## 15 Reputation

1 years, 325 days

## for loops and whatnot in 1D...

Hello Sir, Hope you are doing well I was woundering if would help me in that matter in which I can calculate the black points in basin of attraction as you suggested in the previous massage.

Thank you for your time and effort.

Kind regards

Malak

## @Carl Love  Thank you so so much s...

Thank you so so much sir I truly appreciate your time and efoort to help me thank you

## @MalakMMK  No actually have not ma...

No actually have not made it by myself I got help in maple prime I'm a complete begginner when it xomes to maple this why I'm trying to learn

but as I told you before when I tried implementing 8th order method it does not work on 1D input it just keep evaluating the code forever

this why I''m working with 2D to compare more method (black points wise)

## @Carl Love  Thamk you Sir for your...

Thamk you Sir for your great help,

I have a small problem when it comes to 1D input I can only work with simple 4th order method,

the 2D allows me it work with far more complicated method such as 8th and 16th orders

## @Carl Love I've changed it to 8...

I've changed it to 8 like him

## @Carl Love  It works perfectlu but...

It works perfectlu but accordiong to a the research paper in which this method is displayed , it says in z^4-2 at 8th iteration it supposed to have 1729 black pints while the code displays 3832

## @Carl Love Forgive me sir as I'...

Forgive me sir as I'm a little beginner in Maple,

I have tried both ways the "comma equal operaror" keeps making an error in the code

and the  numelems(BlackZ); is returning zero

## divergence point...

The divergence point are the black points in a basins of attraction graph, in which the method is not convergant

for example this is in 8th iteration of z^4-1 , it supposed to have 1729 black points at step 0.01

## The Codes...

Provided the code that I used to generate the images as the for loop method is proven to be easier and much faster than the prevous method my concern is only about the style.

King_iter_Ma.mw

King_iter_Ma2.mw

## Changing Colors...

Is it possible to use the same approach you did by using a for loop but,
getting a similar style to the first image because it is more explainable, this king at z^4-1, the black areas are very clear to identify and it has 4 colors, however, in the second image I'm Always getting 3 colors.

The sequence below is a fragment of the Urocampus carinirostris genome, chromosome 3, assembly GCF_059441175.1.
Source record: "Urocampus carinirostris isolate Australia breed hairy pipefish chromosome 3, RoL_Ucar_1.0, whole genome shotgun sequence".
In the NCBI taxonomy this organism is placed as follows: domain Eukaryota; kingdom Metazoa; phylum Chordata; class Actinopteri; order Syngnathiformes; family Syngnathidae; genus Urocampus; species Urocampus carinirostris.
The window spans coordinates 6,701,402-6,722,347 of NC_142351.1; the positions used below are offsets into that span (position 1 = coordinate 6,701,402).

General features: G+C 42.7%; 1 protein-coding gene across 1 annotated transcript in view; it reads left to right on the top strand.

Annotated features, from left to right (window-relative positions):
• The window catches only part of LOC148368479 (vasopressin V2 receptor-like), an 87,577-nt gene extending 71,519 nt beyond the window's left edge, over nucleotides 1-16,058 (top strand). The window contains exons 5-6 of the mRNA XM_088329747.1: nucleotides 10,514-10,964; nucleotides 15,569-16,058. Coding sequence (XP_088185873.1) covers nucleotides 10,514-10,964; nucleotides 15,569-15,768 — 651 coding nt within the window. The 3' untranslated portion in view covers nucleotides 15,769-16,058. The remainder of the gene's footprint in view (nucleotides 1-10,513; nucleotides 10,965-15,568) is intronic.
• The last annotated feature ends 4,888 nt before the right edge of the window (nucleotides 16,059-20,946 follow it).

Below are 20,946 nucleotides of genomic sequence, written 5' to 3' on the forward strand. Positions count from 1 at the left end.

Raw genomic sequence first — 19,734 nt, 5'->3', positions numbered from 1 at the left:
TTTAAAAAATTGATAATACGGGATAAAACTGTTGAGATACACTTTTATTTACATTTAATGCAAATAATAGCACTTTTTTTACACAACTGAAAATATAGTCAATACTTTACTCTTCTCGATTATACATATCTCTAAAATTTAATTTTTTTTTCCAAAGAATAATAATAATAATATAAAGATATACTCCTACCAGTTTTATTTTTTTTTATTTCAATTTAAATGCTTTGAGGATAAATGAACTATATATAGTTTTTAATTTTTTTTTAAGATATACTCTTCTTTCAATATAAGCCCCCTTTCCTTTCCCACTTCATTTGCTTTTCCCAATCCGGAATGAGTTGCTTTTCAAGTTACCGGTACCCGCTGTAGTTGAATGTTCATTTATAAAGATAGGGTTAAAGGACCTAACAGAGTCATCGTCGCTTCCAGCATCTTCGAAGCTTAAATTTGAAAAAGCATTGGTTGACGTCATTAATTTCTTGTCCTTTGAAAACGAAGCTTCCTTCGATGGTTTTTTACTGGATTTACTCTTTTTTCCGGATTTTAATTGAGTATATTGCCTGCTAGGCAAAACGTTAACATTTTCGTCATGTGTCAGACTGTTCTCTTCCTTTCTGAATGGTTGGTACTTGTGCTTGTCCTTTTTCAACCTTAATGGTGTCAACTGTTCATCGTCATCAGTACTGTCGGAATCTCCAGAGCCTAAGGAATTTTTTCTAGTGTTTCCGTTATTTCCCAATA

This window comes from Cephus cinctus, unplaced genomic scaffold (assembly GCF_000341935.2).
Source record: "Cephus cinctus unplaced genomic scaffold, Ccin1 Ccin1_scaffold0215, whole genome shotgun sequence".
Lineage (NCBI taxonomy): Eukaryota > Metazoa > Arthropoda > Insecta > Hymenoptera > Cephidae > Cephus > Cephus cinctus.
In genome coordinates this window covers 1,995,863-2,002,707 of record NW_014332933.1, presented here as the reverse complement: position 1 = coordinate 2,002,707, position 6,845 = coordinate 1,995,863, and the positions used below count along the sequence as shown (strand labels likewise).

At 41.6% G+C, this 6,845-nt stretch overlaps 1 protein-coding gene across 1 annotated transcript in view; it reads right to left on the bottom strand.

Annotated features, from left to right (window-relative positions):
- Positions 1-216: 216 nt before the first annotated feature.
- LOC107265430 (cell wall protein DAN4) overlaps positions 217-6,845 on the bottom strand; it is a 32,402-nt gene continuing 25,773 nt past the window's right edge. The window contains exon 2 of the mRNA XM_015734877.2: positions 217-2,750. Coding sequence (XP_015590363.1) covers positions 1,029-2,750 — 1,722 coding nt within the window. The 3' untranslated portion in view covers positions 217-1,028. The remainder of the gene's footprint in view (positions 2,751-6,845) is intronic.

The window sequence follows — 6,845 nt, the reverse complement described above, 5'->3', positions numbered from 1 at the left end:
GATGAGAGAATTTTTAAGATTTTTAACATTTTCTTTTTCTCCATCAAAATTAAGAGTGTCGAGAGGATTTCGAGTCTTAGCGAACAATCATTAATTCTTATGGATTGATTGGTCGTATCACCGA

## The Code...

I tried doing it but the program keep running without any results.

Wei_method.mw

## @acer Hello, sorry for the delay,&n...

Hello, sorry for the delay,

This is what I'm trying to do:

I'm trying to compare multiple fourth-order method: including king's, and the one I'm currntly working on:

 > restart:

The following uses the Escape command from the IterativeMaps package.

It is reasonable fast (even with some relatively ineffient post-processing.

I have chosen to post-process the output data so that the coloring is
made according to the root to which the given x+y*I input point converges.

Optionally we can scale the saturation by the iteration count.

 > ee := z^3-1;
 (1)
 > ## For ee a polynomial we can compute all the roots. ## This is used to specify the colors, below. rts:=[fsolve(ee)]; ##rts:=[fsolve(ee,z,complex)]; evalf[1](rts); ## evalf[1](%);
 (2)
 > #(minr,maxr) := (min,max)(Re~(rts)): #(mini,maxi) := (min,max)(Im~(rts)): (minr,maxr) := -1, 1; (mini,maxi) := -1, 1;
 (3)
 > # One iteration of Newton's method dee := diff(ee, z); Newt1 := eval( z - ee/dee, z=zr+zi*I);
 (4)
 > # One iteration of Haf's method, u is xn uu is xn1 ####### F(u)is fx and F(v) is fy F := unapply(ee,z): dF:=D(F): v := u - (2*F(u)/3*dF(u)): #first step dFv := diff(F(v),u): nn := dF(u)/dFv: W := 1/6*(1+3*nn+(-4*ln(2-nn))): uu := v - F(u)*W/dF(u)+dF(v): Haf1 := eval(uu, [u=zr+zi*I]);
 (5)
 > H := proc(Z,N,maxiter,{scalesaturation::truefalse:=false})   local final,G,h,w,img,temp,temp2,newt,fzi,fzr;   uses IterativeMaps, ImageTools;   fzi := evalc( Im( Z ) );   fzi := convert(simplify(fzi),horner);   fzr := evalc( Re( subs(zi=zit, Z) ) );   fzr := convert(simplify(fzr),horner);   h,w := N, floor(N*(maxr-minr)/(maxi-mini));   newt := Escape( height=h, width=w,                        [zi, zr, zit],                        [fzi, fzr, zi],                        [y, x, y], evalc(abs(eval(ee,[z=zr+zit*I])))^2<1e-10,                        2*minr, 2*maxr, 2*mini, 2*maxi,                        iterations = maxiter,                        redexpression = zr, greenexpression = zit, blueexpression=i );   img:=Array(1..h,1..w,1..3,(i,j,k)->1.0,datatype=float[8]);   temp:=ln~(map[evalhf](max,copy(newt[..,..,3]),1.0));   temp2:=Threshold(temp,0.0001,low=1);   img[..,..,3]:=FitIntensity(zip(`*`,temp,temp2));   ## Done inefficiently, set the hue by position in the list of   ## all roots   G:=Array(zip((a,b)->min[index](map[evalhf](abs,rts-~(a+b*I))),                newt[..,..,1],newt[..,..,2]),datatype=float[8],order=C_order):   img[..,..,1]:=240*FitIntensity(G):   if scalesaturation then     img[..,..,2]:=1-~img[..,..,3]:   end if;   final := HSVtoRGB(img): end proc:

 > Newtimg := H(Newt1,400,200):
 > # scale down the saturation by the time to converge NewtimgS := H(Newt1,400,200,scalesaturation):
 > ImageTools:-Embed([Newtimg,NewtimgS]);
 > Haf1img := H(Haf1,400,200):
 > # scale down the saturation by the time to
 > Haf1imgS := H(Malak1,400,200,scalesaturation):
 > ImageTools:-Embed([Haf1img,Haf1imgS]);

The Maple code only works if I set the ee value to z^2-1

and the original paper: